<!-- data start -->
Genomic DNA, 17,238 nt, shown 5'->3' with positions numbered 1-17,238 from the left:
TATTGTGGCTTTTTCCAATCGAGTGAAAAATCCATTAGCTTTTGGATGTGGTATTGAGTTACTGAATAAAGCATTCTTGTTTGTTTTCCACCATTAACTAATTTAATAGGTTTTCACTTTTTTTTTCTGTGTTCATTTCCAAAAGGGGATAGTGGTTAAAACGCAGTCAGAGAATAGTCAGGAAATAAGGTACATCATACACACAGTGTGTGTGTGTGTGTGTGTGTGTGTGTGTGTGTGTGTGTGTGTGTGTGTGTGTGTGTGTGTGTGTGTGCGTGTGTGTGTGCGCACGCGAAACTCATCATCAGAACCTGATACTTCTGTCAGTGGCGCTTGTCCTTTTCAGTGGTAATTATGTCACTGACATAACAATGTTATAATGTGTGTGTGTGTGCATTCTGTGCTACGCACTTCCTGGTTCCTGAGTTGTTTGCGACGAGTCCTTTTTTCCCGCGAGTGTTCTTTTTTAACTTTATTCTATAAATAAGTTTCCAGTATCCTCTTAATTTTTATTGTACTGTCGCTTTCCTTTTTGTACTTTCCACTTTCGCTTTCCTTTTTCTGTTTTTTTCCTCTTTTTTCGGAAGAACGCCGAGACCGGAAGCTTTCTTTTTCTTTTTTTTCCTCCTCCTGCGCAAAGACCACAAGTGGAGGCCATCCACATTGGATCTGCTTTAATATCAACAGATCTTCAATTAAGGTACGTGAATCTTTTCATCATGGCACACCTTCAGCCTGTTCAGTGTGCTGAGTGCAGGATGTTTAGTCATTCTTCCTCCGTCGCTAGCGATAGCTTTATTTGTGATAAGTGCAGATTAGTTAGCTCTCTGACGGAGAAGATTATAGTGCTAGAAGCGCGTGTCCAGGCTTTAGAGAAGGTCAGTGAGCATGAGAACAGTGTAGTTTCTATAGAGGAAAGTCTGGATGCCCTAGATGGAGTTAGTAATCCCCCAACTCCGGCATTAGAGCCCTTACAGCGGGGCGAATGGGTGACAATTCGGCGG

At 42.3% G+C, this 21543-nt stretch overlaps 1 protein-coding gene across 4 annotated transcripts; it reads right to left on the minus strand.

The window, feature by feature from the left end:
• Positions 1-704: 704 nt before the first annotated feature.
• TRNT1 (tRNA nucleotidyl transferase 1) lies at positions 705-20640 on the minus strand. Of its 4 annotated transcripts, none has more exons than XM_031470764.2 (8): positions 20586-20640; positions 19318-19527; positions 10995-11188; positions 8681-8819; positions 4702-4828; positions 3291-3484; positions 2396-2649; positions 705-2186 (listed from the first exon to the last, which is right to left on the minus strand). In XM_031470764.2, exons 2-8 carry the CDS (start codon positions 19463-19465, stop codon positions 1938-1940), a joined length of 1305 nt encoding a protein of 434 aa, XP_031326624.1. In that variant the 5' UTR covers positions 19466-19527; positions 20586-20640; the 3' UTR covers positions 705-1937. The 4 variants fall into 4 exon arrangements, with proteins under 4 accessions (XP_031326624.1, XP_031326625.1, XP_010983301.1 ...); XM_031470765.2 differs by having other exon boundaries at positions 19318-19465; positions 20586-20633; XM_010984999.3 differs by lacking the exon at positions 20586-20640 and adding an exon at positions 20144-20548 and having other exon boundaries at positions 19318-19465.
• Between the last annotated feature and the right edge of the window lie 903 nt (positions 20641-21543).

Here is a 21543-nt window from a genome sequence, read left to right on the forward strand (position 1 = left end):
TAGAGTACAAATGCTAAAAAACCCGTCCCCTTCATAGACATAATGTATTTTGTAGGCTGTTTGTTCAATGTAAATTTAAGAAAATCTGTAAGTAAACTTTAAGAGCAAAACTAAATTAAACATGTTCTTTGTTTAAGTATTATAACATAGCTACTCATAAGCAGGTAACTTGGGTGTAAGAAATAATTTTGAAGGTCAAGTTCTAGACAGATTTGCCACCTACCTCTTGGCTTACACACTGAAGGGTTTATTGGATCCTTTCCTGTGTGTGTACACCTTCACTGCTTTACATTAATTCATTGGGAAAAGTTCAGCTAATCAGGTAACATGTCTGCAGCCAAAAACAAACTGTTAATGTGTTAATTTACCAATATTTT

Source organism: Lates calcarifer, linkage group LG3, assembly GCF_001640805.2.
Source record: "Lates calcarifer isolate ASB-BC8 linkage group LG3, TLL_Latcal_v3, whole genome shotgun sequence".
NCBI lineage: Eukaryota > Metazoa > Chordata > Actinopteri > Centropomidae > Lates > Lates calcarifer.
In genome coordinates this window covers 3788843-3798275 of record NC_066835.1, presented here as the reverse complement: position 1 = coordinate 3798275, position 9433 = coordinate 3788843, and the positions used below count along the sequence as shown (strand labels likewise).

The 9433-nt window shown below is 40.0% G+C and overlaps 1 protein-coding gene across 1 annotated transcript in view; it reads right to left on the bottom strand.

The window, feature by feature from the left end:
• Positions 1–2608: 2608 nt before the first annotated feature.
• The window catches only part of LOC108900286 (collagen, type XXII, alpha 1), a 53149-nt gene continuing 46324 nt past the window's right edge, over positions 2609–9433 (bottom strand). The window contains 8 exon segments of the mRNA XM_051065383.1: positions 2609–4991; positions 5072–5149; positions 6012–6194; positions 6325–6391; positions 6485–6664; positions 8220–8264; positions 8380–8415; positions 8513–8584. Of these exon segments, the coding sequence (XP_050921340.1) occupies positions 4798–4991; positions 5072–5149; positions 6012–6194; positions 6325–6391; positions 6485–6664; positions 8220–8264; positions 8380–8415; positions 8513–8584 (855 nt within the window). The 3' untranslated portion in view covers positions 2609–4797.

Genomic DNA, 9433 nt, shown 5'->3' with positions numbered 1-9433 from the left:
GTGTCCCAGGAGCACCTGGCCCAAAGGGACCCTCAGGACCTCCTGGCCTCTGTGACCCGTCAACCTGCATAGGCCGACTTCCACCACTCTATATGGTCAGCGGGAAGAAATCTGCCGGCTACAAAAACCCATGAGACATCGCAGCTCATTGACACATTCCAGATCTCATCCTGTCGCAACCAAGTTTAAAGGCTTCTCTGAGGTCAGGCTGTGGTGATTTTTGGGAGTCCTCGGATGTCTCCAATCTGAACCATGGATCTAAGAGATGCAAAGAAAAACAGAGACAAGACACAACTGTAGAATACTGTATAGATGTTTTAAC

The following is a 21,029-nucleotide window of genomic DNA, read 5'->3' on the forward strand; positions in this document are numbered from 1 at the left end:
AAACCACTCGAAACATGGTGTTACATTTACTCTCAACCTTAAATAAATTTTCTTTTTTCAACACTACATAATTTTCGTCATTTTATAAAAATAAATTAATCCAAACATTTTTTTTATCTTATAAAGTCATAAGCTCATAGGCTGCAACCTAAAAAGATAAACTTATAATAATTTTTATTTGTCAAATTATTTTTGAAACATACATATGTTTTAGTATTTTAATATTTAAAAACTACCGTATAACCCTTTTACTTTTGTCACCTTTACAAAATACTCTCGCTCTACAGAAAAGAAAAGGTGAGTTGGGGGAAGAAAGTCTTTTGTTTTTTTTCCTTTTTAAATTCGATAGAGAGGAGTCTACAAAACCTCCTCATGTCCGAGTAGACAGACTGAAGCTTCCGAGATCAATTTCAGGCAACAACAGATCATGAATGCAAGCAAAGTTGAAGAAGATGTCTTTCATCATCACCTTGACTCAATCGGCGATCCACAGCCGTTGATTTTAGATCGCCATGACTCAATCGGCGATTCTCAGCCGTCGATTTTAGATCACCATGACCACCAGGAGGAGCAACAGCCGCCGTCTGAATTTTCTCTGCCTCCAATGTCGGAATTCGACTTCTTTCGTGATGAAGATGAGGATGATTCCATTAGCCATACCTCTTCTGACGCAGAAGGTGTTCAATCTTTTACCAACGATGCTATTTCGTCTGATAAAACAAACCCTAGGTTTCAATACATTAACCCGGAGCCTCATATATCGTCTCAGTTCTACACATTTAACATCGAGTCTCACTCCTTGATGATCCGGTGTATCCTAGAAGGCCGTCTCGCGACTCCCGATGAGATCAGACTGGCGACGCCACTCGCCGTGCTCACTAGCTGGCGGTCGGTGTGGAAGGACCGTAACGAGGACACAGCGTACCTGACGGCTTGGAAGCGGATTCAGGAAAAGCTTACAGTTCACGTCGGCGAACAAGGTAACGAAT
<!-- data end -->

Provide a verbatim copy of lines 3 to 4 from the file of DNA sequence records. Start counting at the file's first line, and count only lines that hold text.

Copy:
At 42.3% G+C, this 21543-nt stretch overlaps 1 protein-coding gene across 4 annotated transcripts; it reads right to left on the minus strand.

The window, feature by feature from the left end: